One thing to read about war, quite another to see her. Even eyes ocevidcev photographers that have passed the Great Patriotic war together with soldiers. A visual chronicle of the second world war gives us a chance to understand and comprehend a difficult time, to perhaps better understand his own. To see the war through the prism of the lenses of the witnesses of the events will allow online project of the Multimedia Art Museum, “Our Victory — 75”, which starts may 9 and runs until June 24 – the day when in 1945 in Moscow’s red square hosted the first Victory Parade. On the eve of the start of the project we published several unique stories and cardies that the Museum provided specially for “MK”.

Visual chronicle, assembled MAMMA, will present 75 of videos, created on the basis of wartime photos, 25 photo exhibitions, short films dedicated to war photographers, extracts from newsreels of the war years, as well as photographs from the family archives of the WWII. It is worth noting that an important part of the project was the search for the lost names of war photographers and the reconstruction of their biographies. Some pictures so far almost nothing is known, other listed only the name and surname of the author. The war claimed millions of lives, but it is important to preserve the memory: every war photographer — and every soldier fighting at the front — cannot and should not be forgotten.

Here we present some photos and stories were restored and published years after the war ended.

“Mountain” with a delay

During the Kerch-Feodosiya landing operation, the Soviet troops for a short time freed from the invaders of the Kerch Peninsula. 30 Dec 1941, they found Bagerovsky a ditch, a place of execution by the German occupiers of several thousand civilians. After a few days arrived at the scene, investigators and photojournalists, catching a heartbreaking picture of how heartbroken local woman searching for relatives among lying in the snow dead.

Most of the front shots of Dmitry Baltermants was first printed only during the Khrushchev thaw. Just then the photographer comes international recognition: in particular, in 1964 a solo exhibition baltermanta in London, and in 1965 — in new York.

Arrived in Moscow in the 60-ies of the Italian photographer Caio Garruba found a forgotten shoot and persuaded the Baltermants show it at the exhibition “What is man?”. Together they came up with photos meaningful title “the Mountain”. However, its final form legendary the bought even later, in 1975, when Baltermants was to add a heavy cloud with a different frame. Then the picture was first shown in the USSR.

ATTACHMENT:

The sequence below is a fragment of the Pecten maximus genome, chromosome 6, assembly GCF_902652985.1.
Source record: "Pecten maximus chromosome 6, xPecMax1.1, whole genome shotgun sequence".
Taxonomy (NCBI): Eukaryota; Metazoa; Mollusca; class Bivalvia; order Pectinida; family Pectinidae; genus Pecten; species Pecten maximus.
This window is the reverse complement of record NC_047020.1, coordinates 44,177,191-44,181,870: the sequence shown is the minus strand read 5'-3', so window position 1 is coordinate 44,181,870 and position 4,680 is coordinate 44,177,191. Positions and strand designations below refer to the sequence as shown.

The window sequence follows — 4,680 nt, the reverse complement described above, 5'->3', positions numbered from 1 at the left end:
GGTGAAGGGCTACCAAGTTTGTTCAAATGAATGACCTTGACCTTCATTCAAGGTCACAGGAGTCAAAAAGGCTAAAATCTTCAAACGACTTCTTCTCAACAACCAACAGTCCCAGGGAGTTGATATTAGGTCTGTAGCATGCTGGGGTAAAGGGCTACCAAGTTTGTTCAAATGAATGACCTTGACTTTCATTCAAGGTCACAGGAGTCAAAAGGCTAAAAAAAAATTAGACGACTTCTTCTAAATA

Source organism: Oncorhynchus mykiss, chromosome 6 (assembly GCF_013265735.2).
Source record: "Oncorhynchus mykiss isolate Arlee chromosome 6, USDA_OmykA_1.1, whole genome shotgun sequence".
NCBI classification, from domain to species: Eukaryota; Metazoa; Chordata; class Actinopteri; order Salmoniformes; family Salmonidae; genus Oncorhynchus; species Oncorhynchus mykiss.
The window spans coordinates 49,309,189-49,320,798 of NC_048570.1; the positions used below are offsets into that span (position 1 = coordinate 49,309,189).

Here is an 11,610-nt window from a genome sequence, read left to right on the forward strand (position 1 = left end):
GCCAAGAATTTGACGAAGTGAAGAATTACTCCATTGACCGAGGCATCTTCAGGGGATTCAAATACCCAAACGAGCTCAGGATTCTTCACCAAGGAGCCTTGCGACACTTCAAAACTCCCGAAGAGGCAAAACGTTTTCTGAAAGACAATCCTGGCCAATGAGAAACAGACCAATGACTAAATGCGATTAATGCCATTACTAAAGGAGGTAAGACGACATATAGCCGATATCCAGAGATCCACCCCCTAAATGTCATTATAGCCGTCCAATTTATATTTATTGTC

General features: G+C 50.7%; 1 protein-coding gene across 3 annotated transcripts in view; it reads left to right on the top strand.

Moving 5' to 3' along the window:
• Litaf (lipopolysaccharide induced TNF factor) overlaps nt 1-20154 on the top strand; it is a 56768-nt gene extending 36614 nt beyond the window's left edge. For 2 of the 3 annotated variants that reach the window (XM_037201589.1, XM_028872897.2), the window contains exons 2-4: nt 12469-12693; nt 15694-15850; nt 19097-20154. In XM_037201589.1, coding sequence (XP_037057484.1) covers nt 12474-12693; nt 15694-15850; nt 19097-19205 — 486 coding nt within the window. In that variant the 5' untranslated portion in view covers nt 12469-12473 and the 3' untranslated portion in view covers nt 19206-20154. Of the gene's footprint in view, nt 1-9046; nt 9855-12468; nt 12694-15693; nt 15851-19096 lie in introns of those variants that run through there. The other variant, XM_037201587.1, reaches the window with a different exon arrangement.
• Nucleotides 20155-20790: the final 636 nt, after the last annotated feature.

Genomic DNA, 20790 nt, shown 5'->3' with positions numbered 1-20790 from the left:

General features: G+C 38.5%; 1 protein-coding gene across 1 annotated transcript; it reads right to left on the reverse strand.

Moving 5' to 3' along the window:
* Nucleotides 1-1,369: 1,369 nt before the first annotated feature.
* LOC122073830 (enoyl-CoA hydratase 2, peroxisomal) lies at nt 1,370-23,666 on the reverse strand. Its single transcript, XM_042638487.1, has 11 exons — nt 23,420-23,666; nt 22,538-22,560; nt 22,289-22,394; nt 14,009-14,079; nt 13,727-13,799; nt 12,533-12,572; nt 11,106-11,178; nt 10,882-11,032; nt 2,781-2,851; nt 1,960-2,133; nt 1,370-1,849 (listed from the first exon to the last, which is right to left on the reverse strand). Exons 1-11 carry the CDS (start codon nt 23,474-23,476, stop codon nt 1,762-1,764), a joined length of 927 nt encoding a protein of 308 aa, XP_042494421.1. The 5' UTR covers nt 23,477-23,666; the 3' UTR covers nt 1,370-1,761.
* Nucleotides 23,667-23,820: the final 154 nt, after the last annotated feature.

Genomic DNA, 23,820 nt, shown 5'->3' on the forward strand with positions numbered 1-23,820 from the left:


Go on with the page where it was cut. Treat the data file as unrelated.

Random “Tchaikovsky”

Like many great pictures, this photograph��the FFL owes its existence to the occasion. Dmitri Baltermants, who accompanied the Soviet troops in Germany, was asked to take some pictures of soldiers that had something to send home. In a dilapidated house they found miraculously survived the piano and one of the soldiers started something to strum. The photographer just in case made the frame and together with the guys went to look for a more “heroic” background. It is unknown whether there is still those “heroic” shots, but “Tchaikovsky” became one of the most famous war photographer of the twentieth century — despite the fact that the photographer recognized the greatness of the picture for almost a decade after the creation, reviewing their archive films in the mid-50s.

“Barmaley” on the ruins

This picture was taken by Emmanuel Evzerikhin 23 August 1942 in Stalingrad, after another German air RAID. Amid the burning ruins of the city we see the ash-covered the fountain with a scene from the famous poetic tales “Barmaley” by Kornei Chukovsky:

Happy, happy, happy, happy children,

Danced, played around the campfire:

“You have,


saved From death,

You freed us.

You in time

we Saw,


the Crocodile!“

the Photo immediately spread around the world, and the fountain has become one of the most prominent anti-war symbols of the twentieth century. His image can be seen not only in the films on the Second World (“enemy at the gates” and “Stalingrad”), but in “a Clockwork orange” by Stanley Kubrick or in the cult dystopian “V for vendetta” in which he illustrates the futility and brutality of any military conflict.

a Conversation in Murmansk, naletevshy to Berlin

About this picture, Yevgeny khaldei told in his book “From Murmansk to Berlin” (Murmansk book publishing house, 1979): “In June 1942, the Nazis decided to burn down the Murmansk. More than half of the wooden city that was dropped thousands of incendiary and high-explosive bombs, was on fire. In the fire killed the people at home.

Then, in June 1942, I met an old woman there. She was carrying a wooden suitcase — all that was left of home. I took a picture of her. The woman lowered my suitcase, sat down on it and accusingly said, “well, you take pictures of my grief, our unhappiness? Now, if I got a picture of our bombing Germany!”. I was embarrassed. “Yes, mother,’ I said, ‘ you’re right, of course. But I will probably have to do a shot like this”.

it took another three years of the war, in may 1945 on the streets of Berlin among the ruins I saw an old woman — and remember that, in Murmansk, and the conversation.

I approached the German woman, asked her who she was and where she was going. She said, “I don’t know who I am and where to go, and nothing I have left chromee that to me… And was home and family. All of this was. And now there is nothing.” Then, saying goodbye, he asked: “Why war? Why is all this needed?”.